Path to Deportation Can Start With a Traffic Stop


Ruth Fremson/The New York Times
Henry Rosales Lopez, left, and Fredy Reyes are among the illegal immigrants in custody in Suffolk County, N.Y.

While lawmakers in Washington debate whether to forgive illegal
immigrants their trespasses, a small but increasing number of local and
state law enforcement officials are taking it upon themselves to pursue
deportation cases against people who are here illegally.

Ruth Fremson/The New York Times
The Rev. Orlando Cardona, center, leading a Mass in Spanish for
inmates, many of them illegal immigrants, at the Suffolk County jail.

In more than a dozen jurisdictions, officials have invoked a little-used 1996 federal law to seek special federal training in immigration enforcement for their officers.

other places, the local authorities are flagging some illegal
immigrants who are caught up in the criminal justice system, sometimes
for minor offenses, and are alerting immigration officials to their
illegal status so that they can be deported.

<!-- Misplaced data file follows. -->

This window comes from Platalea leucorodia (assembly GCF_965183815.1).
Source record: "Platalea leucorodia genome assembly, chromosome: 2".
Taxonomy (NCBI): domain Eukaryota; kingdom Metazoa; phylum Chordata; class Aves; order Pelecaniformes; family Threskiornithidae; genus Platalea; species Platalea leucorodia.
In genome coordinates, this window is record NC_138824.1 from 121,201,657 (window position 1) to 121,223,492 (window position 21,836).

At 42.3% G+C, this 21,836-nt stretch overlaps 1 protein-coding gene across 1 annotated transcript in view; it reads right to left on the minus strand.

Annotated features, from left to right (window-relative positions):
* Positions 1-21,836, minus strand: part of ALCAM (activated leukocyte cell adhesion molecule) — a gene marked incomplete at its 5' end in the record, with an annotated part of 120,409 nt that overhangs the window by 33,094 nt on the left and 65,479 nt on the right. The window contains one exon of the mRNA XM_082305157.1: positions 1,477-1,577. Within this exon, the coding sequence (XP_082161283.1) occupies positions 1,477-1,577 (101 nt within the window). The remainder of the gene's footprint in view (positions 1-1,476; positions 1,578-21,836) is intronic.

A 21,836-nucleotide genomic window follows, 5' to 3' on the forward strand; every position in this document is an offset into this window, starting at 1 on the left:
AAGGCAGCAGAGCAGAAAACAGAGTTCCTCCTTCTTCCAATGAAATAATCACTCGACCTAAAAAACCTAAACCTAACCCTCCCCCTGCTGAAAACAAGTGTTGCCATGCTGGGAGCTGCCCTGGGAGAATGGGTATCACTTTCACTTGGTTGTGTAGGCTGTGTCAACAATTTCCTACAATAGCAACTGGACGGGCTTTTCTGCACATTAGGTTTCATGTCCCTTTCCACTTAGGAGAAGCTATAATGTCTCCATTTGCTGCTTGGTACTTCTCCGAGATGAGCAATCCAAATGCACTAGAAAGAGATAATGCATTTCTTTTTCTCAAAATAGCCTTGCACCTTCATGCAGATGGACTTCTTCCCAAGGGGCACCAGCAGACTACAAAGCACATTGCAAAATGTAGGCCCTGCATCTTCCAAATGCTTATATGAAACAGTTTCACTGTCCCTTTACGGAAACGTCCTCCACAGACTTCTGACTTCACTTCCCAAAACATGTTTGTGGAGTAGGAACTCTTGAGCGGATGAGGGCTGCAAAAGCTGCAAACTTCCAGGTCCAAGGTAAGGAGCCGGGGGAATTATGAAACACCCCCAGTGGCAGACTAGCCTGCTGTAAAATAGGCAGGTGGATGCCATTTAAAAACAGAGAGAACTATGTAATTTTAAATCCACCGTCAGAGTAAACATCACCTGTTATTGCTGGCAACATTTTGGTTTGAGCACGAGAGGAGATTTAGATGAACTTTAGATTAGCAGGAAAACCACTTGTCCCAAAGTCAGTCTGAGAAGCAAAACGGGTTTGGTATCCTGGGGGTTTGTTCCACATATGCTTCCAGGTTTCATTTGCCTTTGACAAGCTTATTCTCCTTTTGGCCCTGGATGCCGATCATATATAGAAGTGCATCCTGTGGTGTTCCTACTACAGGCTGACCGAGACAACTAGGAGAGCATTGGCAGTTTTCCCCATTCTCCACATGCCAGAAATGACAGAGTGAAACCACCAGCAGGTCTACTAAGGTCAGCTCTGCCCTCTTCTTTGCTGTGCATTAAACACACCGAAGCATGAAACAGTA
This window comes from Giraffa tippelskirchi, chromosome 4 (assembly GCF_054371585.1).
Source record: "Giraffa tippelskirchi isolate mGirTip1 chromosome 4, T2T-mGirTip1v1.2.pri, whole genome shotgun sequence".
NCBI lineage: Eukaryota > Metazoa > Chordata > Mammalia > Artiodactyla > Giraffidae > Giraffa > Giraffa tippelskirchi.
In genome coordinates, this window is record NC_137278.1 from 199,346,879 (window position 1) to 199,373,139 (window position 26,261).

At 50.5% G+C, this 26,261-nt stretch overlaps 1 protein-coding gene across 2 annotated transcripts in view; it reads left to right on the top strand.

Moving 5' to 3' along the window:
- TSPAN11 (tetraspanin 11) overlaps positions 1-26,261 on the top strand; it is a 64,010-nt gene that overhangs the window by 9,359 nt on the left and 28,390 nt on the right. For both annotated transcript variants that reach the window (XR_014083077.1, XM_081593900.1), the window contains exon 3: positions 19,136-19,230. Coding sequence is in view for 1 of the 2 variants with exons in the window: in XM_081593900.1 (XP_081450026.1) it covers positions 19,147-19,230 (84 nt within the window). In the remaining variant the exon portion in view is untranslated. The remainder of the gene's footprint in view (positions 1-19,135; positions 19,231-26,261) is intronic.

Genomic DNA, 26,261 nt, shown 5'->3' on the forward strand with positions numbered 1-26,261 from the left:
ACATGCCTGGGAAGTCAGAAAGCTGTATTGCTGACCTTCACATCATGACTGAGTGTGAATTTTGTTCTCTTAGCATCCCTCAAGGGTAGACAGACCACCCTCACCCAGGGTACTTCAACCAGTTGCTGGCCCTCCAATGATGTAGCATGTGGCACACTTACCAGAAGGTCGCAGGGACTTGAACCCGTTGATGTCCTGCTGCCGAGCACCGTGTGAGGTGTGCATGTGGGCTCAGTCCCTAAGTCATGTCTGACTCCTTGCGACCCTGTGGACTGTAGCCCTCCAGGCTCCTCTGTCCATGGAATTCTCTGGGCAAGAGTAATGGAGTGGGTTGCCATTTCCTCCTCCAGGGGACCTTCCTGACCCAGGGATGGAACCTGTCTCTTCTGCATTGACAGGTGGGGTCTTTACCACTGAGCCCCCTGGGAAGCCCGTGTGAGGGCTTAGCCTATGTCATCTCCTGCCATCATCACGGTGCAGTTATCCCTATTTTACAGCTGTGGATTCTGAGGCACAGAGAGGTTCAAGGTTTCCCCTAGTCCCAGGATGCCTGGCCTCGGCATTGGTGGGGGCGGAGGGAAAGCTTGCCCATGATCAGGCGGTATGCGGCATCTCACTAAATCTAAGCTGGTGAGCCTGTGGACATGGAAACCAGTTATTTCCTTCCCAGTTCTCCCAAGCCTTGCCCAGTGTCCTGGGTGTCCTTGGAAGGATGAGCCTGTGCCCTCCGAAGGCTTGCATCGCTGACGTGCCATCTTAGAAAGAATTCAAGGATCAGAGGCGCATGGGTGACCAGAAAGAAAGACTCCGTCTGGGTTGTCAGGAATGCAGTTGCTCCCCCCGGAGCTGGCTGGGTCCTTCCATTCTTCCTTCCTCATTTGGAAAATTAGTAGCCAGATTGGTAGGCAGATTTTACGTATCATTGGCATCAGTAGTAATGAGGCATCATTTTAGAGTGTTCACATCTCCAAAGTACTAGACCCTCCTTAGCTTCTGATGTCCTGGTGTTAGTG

In Costa Mesa,
Calif., for example, in Orange County, the City Council last year shut
down a day laborer job center that had operated for 17 years, and this
year authorized its Police Department to begin training officers to
pursue illegal immigrants — a job previously left to federal agents.

Suffolk County, on Long Island, where a similar police training
proposal was met with angry protests in 2004, county officials have
quietly put a system in place that uses sheriff’s deputies to flag
illegal immigrants in the county jail population.

In Putnam
County, N.Y., about 50 miles north of Manhattan, eight illegal
immigrants who were playing soccer in a school ball field were arrested
on Jan. 9 for trespassing and held for the immigration authorities.

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